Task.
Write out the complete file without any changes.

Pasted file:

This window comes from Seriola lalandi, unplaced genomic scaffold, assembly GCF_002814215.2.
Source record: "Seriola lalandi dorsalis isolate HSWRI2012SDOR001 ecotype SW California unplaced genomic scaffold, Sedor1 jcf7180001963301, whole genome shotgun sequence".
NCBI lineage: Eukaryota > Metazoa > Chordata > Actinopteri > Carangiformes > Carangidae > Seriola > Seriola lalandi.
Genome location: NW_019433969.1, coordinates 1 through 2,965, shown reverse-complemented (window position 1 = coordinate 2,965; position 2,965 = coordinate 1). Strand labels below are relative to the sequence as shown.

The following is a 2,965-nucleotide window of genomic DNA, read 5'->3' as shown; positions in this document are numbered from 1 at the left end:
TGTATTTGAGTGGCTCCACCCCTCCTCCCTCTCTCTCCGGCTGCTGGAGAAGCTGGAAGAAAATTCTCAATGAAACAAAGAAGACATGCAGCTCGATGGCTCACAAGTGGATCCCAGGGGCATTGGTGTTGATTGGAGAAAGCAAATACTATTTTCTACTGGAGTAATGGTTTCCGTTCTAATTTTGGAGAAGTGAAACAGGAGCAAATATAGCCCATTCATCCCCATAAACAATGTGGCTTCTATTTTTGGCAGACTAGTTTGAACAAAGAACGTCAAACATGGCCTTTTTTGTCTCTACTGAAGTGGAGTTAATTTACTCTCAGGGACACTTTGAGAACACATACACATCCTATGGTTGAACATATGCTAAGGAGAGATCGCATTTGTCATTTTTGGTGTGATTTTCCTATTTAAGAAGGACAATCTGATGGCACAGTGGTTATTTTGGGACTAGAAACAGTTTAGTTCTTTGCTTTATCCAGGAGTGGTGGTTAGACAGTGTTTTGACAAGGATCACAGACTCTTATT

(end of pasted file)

This window comes from Seriola lalandi, unplaced genomic scaffold, assembly GCF_002814215.2.
Source record: "Seriola lalandi dorsalis isolate HSWRI2012SDOR001 ecotype SW California unplaced genomic scaffold, Sedor1 jcf7180001963301, whole genome shotgun sequence".
NCBI lineage: Eukaryota > Metazoa > Chordata > Actinopteri > Carangiformes > Carangidae > Seriola > Seriola lalandi.
Genome location: NW_019433969.1, coordinates 1 through 2,965, shown reverse-complemented (window position 1 = coordinate 2,965; position 2,965 = coordinate 1). Strand labels below are relative to the sequence as shown.

The following is a 2,965-nucleotide window of genomic DNA, read 5'->3' as shown; positions in this document are numbered from 1 at the left end:
TGTATTTGAGTGGCTCCACCCCTCCTCCCTCTCTCTCCGGCTGCTGGAGAAGCTGGAAGAAAATTCTCAATGAAACAAAGAAGACATGCAGCTCGATGGCTCACAAGTGGATCCCAGGGGCATTGGTGTTGATTGGAGAAAGCAAATACTATTTTCTACTGGAGTAATGGTTTCCGTTCTAATTTTGGAGAAGTGAAACAGGAGCAAATATAGCCCATTCATCCCCATAAACAATGTGGCTTCTATTTTTGGCAGACTAGTTTGAACAAAGAACGTCAAACATGGCCTTTTTTGTCTCTACTGAAGTGGAGTTAATTTACTCTCAGGGACACTTTGAGAACACATACACATCCTATGGTTGAACATATGCTAAGGAGAGATCGCATTTGTCATTTTTGGTGTGATTTTCCTATTTAAGAAGGACAATCTGATGGCACAGTGGTTATTTTGGGACTAGAAACAGTTTAGTTCTTTGCTTTATCCAGGAGTGGTGGTTAGACAGTGTTTTGACAAGGATCACAGACTCTTATT